Zeroing In On Your Reader's Core Emotions

Jen Adams here, back to help you dig into the mind of your reader to strengthen your writing.

And today, we’re going to talk about the importance of understanding your reader’s feelings.

Feelings – also called “the core emotions” – are very important in effective persuasive writing. Tapping into the right feelings can make your writing stronger and more memorable to your reader. And, by understanding which feelings dominate your reader’s life, you’ll be better able to trigger the emotions you want him or her to feel when reading your words.

Some of the most powerful core emotions to consider when you’re writing include:

  • Curiosity
  • Vanity
  • Fear
  • Benevolence
  • Insecurity
  • Power
  • Wealth and Abundance
  • Security
  • Belonging
  • Guilt

To pinpoint which emotions will work best in any given piece of writing, you’ll need to connect with what your reader feels about the topic.

To do that, picture your ideal customer. Imagine him or her as a real person, complete with a name and a full life story. Use your creative skills to build up his or her personality in your mind.

Next, focus on the ideal customer’s feelings. In general, is he or she happy or sad? Confident or anxious? Angry? Frustrated? Hopeful? Based on the life story you created, pick out a few emotions that define your ideal customer.

Now, write a few sentences that target one of his or her strong emotions or characteristic feelings. For example, if it’s being hopeful, you might say, “Are you ready to feel fulfilled, uplifted, and encouraged? Is it time to leave behind all the negativity in your life in favor of a fresh start based on your true potential?”

The “fulfilled, uplifted, and encouraged,” “fresh start” and “true potential” all speak to that element of constant hope in the person’s life. And they make your reader think you really “get” him or her emotionally.

Try a few more emotionally charged paragraphs and share them in the comments. Or, if you’d like to read more about using emotionally charged words, check out this article from Guillermo Rubio with tips on adding emotion to your writing.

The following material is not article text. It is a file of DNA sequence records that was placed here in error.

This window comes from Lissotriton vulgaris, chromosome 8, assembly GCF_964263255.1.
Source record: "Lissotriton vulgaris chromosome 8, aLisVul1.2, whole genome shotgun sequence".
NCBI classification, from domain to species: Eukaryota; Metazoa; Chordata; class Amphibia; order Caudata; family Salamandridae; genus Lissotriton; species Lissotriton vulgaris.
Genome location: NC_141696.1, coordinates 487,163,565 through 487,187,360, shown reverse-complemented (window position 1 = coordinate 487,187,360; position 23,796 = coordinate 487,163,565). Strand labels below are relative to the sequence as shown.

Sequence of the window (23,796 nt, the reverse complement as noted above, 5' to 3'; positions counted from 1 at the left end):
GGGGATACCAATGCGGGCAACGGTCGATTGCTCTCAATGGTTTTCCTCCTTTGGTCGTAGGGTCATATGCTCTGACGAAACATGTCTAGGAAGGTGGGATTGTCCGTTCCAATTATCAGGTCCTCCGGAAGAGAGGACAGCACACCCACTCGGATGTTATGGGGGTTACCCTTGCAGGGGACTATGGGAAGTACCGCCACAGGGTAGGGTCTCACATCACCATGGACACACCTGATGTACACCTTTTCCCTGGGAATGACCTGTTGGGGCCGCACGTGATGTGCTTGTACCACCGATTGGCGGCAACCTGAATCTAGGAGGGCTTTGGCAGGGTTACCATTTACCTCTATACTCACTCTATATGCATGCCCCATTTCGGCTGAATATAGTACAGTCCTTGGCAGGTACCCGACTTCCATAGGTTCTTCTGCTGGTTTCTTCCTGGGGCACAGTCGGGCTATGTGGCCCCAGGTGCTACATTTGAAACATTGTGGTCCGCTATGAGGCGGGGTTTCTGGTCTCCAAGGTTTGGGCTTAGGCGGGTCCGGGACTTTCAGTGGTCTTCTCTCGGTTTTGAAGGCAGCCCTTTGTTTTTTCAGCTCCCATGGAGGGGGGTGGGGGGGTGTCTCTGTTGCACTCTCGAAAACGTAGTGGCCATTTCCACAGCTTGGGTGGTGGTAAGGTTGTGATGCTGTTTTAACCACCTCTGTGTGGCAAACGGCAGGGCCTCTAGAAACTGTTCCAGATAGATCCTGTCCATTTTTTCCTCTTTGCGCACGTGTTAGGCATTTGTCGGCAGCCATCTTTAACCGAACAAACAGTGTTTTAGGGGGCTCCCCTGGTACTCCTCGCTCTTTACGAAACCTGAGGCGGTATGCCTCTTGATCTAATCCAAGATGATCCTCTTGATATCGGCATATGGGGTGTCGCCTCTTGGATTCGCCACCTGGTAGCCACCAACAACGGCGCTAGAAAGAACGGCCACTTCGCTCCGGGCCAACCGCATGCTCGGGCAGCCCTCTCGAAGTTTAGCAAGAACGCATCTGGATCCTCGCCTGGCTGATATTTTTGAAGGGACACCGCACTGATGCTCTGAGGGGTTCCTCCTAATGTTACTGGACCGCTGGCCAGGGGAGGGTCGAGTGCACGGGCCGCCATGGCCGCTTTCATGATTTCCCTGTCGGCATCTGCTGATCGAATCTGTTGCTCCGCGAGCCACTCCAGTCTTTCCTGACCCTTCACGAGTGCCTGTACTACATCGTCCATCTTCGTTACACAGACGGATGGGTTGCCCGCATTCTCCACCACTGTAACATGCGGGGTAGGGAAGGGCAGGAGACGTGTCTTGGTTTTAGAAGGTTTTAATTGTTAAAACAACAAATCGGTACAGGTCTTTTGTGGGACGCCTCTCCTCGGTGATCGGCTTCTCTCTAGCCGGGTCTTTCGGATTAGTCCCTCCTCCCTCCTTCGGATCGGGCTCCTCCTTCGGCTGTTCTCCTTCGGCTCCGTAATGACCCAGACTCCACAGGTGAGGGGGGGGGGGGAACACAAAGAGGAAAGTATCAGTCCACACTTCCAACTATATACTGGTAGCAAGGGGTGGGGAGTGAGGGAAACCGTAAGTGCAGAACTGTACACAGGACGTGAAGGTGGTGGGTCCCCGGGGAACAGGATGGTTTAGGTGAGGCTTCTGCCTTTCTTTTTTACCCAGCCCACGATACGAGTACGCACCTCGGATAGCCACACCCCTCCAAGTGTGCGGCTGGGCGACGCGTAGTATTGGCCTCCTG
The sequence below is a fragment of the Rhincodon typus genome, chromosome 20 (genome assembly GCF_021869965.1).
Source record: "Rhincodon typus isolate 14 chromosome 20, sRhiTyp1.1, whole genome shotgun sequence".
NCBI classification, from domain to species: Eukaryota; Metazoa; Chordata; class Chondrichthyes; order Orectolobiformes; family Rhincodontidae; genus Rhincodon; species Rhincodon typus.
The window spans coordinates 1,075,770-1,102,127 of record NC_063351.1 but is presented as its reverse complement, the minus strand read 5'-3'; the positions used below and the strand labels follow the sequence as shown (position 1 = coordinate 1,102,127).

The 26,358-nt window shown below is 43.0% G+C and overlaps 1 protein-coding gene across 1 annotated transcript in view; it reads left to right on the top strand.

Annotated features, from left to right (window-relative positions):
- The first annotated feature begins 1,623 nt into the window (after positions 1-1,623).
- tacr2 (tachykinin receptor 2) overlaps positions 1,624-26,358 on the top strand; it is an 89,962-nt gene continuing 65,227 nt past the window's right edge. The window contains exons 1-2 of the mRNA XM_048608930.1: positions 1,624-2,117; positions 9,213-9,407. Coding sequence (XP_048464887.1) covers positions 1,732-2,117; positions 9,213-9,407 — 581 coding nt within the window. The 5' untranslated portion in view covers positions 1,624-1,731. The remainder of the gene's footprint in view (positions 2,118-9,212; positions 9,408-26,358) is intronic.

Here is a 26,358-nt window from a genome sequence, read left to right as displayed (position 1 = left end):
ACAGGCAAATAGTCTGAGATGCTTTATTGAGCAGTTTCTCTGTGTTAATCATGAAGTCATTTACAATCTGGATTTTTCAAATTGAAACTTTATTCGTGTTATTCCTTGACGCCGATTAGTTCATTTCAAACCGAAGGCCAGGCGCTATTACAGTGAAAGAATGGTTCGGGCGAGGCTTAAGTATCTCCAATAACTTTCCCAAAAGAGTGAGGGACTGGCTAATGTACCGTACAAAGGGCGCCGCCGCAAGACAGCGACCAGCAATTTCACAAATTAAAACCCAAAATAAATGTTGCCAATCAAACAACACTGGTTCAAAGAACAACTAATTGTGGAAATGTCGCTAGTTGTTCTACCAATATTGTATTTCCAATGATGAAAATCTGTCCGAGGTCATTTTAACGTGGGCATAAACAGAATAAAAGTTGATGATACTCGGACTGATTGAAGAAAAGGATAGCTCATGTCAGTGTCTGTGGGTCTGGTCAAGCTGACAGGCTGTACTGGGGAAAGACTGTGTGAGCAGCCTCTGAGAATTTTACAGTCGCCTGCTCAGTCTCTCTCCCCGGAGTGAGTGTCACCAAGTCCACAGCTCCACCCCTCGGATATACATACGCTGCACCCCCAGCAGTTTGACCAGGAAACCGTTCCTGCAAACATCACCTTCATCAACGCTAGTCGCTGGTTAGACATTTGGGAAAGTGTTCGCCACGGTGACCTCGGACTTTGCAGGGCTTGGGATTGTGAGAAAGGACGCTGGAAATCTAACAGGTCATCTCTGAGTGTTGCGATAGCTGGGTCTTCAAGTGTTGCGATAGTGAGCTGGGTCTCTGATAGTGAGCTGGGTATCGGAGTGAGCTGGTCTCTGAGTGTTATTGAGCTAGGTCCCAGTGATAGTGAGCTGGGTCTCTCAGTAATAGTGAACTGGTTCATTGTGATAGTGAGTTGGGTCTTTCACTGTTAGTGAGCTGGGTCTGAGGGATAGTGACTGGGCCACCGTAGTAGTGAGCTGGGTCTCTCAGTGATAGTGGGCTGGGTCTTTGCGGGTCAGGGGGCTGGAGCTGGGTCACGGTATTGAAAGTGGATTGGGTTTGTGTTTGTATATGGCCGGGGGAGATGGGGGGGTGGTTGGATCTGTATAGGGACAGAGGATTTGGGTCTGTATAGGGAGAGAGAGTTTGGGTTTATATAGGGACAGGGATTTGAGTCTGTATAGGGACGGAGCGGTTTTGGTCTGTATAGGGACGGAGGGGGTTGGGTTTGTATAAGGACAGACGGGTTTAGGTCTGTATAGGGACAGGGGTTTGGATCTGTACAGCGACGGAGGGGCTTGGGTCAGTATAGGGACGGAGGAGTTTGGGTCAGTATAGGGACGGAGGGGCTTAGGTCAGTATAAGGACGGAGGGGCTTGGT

And tomorrow, be sure to join me for a discussion about understanding your reader’s special relationships, as they relate to your writing …

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Published: March 18, 2014

4 Responses to “Zeroing In On Your Reader's Core Emotions”

  1. Here is my beginning steps to learn how to write emotionally charged paragraphs:

    Imagine waking up feeling well rested, alert and ready to tackle the day without the craving for coffee or an expensive energy drink that sends your body into a mid-day tailspin. Sound to good to be true? Well read further and discover an amazing, all natural product that will jump-start your day without the use of caffeine or man-made stimulants.

    BeaMarch 18, 2014 at 9:18 pm

  2. Jen, I would go farther...I would be willing to actually interview the person I would like to target. This will really give me an actual person to write to and then read the copy to them where I can watch their facial expressions. If I get an "Ah-ha!" then I have struck gold.

    GriffinMarch 19, 2014 at 9:43 pm

  3. Please consider my humble attempt to employ your method.

    In these tumultuous times we cringe while we watch the buying power of the Dollar crash. Each day we look in fear to see if the price of gas has once again soared or if a loaf of bread has passed the five Dollar mark. Brace yourself, because salvation is at hand. There is one currency that is not only stable, but has been around for thousands of years. Got Gold?

    Guest (Norman)March 26, 2014 at 12:05 am


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